Expects Dec’18 rate at 11.28%
By Babajide Komolafe
ANALYSTS at Financial Derivatives Company, FDC, have contradicted the 9.98 percent inflation projection for budget 2019, saying it expects inflation reading for December 2018 at 11.28 percent.
This was the highlight of the company’s biweekly bulletin released last week and titled, “Annual headline inflation to increase but monthly price level down”.
“ We are forecasting that headline inflation will increase to 11.37 percent in December from 11.28% in November. If our projections are actualized, it will mean that directionally the change in annual inflation is now becoming a trend”, they stated.
Attributing the higher inflation rate in December to increased spending due to the yuletide season and increased statutory allocation to the three tiers of government in December, they said: “Typically, December is a period in which higher festive related spending pushes up aggregate demand in the economy. Anecdotal and empirical evidence in December 2018 has validated this phenomenon. Compounding the demand pull effect of festive spending was the surge in Feration Accounts Allocation Committee (FAAC) by 3.12 percent to N812.76 billion.
Budget inflation benchmark
“This means that State Governments and Federal agencies had more liquidity during the period. Also worth mentioning is that the slope of the inflation curve is getting steeper, suggesting that the 2019 budget inflation benchmark of 9.98 percent may be unattainable. The average inflation rate in 2018 was 12.14 percent down from 16.54 percent, the 2017 average.”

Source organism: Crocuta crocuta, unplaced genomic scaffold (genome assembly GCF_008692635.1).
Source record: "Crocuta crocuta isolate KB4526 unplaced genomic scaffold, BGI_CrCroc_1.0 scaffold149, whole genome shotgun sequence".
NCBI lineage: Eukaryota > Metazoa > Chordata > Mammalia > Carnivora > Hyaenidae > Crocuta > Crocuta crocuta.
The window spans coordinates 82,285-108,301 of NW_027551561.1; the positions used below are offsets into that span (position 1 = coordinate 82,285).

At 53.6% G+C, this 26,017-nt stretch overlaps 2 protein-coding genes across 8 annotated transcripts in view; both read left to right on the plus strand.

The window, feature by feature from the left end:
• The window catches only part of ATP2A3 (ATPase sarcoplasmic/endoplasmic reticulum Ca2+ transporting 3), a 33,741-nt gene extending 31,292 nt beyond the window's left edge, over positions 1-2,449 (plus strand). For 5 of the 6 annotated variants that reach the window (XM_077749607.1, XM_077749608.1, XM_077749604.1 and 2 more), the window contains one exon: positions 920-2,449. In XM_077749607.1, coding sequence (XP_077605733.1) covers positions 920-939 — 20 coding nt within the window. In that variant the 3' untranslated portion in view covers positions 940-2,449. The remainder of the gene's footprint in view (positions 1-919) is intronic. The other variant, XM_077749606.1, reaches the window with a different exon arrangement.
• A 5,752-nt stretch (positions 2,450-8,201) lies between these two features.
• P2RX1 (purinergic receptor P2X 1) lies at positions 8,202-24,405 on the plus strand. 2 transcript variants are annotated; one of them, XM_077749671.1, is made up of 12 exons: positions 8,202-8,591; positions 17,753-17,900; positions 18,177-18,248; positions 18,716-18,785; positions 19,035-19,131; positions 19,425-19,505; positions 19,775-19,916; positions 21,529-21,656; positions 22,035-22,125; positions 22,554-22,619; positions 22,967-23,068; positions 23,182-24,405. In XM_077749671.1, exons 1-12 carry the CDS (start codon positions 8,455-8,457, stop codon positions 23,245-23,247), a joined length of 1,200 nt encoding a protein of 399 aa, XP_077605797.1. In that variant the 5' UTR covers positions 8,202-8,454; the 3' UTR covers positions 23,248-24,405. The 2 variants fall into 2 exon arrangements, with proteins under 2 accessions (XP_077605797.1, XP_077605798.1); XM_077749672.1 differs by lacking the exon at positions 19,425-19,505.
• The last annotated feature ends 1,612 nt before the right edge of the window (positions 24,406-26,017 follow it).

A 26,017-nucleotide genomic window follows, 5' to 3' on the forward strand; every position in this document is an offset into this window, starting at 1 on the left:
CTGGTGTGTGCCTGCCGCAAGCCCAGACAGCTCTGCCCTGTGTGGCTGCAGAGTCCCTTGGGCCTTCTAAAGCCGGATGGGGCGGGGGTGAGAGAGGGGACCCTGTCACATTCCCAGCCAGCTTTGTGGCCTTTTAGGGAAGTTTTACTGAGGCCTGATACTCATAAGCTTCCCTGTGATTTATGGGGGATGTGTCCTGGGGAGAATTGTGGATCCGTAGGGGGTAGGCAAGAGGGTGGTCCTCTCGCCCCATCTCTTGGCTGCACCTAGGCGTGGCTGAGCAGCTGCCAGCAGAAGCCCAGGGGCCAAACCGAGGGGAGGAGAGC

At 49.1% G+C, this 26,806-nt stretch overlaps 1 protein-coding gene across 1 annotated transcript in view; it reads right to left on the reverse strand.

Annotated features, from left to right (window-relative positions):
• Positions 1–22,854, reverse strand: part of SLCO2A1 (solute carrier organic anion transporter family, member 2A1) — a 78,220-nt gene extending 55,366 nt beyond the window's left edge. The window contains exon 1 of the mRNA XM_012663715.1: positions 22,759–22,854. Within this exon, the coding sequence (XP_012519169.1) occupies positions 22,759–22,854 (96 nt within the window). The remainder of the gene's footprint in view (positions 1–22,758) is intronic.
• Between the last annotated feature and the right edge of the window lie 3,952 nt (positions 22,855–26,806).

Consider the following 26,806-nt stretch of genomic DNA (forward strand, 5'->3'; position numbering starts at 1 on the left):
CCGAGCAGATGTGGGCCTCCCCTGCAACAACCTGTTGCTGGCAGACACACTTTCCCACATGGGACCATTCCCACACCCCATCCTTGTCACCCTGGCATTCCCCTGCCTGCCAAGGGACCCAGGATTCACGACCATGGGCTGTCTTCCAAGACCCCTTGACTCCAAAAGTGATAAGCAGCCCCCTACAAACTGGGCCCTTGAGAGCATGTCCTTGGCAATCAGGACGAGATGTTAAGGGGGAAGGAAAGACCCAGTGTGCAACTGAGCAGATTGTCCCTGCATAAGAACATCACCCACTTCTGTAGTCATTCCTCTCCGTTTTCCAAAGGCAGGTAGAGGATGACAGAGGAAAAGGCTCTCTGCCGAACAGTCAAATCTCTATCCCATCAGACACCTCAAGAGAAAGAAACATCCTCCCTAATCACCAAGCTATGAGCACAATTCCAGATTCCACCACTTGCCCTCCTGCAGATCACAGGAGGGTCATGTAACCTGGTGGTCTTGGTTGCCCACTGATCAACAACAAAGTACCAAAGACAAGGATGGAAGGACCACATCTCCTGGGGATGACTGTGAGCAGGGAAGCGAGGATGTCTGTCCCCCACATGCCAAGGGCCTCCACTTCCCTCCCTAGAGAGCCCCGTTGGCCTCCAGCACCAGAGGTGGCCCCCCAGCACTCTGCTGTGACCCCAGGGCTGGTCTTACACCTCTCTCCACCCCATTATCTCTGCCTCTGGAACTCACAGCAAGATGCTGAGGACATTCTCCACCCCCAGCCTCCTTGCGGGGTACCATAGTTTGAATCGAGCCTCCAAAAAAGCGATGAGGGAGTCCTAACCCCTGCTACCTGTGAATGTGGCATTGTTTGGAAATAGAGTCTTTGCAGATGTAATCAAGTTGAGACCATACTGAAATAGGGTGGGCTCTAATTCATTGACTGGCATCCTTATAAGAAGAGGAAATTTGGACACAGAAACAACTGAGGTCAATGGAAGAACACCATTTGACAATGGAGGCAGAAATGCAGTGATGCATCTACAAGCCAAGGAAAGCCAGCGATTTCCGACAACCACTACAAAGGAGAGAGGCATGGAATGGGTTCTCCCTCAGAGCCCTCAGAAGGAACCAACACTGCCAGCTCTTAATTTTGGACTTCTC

In their projection for the month-month inflation rate, they said: We anticipate a moderation in monthly inflation (which is more reflective of current prices) to 0.67 percent (8.36 percent annualized) from 0.8 percent (10.02 percent annualized) in November. This would be driven by higher agricultural output and an increase in manufacturing activities. This rise in manufacturing activity is evidenced by the PMI increase to 60.2 points in December.
“Other inflation moderating factors include: a 1.38 percent increase in on grid power supply, a 2.23 percent decline in M2 growth buttressed by a sharp drop of 68.84 percent in the opening position of banks.”
On the implications of the higher inflation rate in December, the FDC analysts said: “An uptick in Nigeria’s inflation at a time when the US inflation is declining and the US Fed is more committed to interest rate hike tilts the interest rate differential in favor of the US. This increases the probability of naira depreciation. Following the international Fisher effect equation (which states that an exchange rate is expected to change equally in the opposite direction of the interest rate differential) the naira needs to be devalued by at least 10 percent to keep investors’ indifferent. The MPC could also consider a tighter monetary policy stance.”